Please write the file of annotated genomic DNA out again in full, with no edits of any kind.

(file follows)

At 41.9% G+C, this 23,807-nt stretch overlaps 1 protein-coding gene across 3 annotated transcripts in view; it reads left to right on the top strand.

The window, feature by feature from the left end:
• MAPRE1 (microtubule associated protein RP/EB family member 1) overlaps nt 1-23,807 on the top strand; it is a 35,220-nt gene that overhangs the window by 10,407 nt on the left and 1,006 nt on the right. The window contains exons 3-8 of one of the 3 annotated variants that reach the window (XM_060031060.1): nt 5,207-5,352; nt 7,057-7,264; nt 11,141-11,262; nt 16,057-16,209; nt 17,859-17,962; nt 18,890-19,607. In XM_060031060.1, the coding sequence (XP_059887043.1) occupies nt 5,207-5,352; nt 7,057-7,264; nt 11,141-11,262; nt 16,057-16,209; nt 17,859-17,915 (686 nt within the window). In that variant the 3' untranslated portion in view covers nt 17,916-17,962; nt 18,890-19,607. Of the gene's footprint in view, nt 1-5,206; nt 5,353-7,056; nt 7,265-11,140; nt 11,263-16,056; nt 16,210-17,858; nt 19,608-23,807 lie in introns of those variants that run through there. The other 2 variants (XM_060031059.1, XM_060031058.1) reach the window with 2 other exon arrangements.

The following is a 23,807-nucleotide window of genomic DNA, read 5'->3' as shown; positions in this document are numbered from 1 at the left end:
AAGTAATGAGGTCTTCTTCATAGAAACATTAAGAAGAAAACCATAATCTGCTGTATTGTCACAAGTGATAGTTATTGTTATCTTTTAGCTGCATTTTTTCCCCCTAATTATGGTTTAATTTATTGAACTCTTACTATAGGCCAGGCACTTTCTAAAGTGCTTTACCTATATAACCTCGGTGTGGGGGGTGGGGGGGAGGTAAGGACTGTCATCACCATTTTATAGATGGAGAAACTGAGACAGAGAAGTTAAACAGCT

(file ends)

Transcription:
At 41.9% G+C, this 23,807-nt stretch overlaps 1 protein-coding gene across 3 annotated transcripts in view; it reads left to right on the top strand.

The window, feature by feature from the left end:
• MAPRE1 (microtubule associated protein RP/EB family member 1) overlaps nt 1-23,807 on the top strand; it is a 35,220-nt gene that overhangs the window by 10,407 nt on the left and 1,006 nt on the right. The window contains exons 3-8 of one of the 3 annotated variants that reach the window (XM_060031060.1): nt 5,207-5,352; nt 7,057-7,264; nt 11,141-11,262; nt 16,057-16,209; nt 17,859-17,962; nt 18,890-19,607. In XM_060031060.1, the coding sequence (XP_059887043.1) occupies nt 5,207-5,352; nt 7,057-7,264; nt 11,141-11,262; nt 16,057-16,209; nt 17,859-17,915 (686 nt within the window). In that variant the 3' untranslated portion in view covers nt 17,916-17,962; nt 18,890-19,607. Of the gene's footprint in view, nt 1-5,206; nt 5,353-7,056; nt 7,265-11,140; nt 11,263-16,056; nt 16,210-17,858; nt 19,608-23,807 lie in introns of those variants that run through there. The other 2 variants (XM_060031059.1, XM_060031058.1) reach the window with 2 other exon arrangements.

The following is a 23,807-nucleotide window of genomic DNA, read 5'->3' as shown; positions in this document are numbered from 1 at the left end:
AAGTAATGAGGTCTTCTTCATAGAAACATTAAGAAGAAAACCATAATCTGCTGTATTGTCACAAGTGATAGTTATTGTTATCTTTTAGCTGCATTTTTTCCCCCTAATTATGGTTTAATTTATTGAACTCTTACTATAGGCCAGGCACTTTCTAAAGTGCTTTACCTATATAACCTCGGTGTGGGGGGTGGGGGGGAGGTAAGGACTGTCATCACCATTTTATAGATGGAGAAACTGAGACAGAGAAGTTAAACAGCT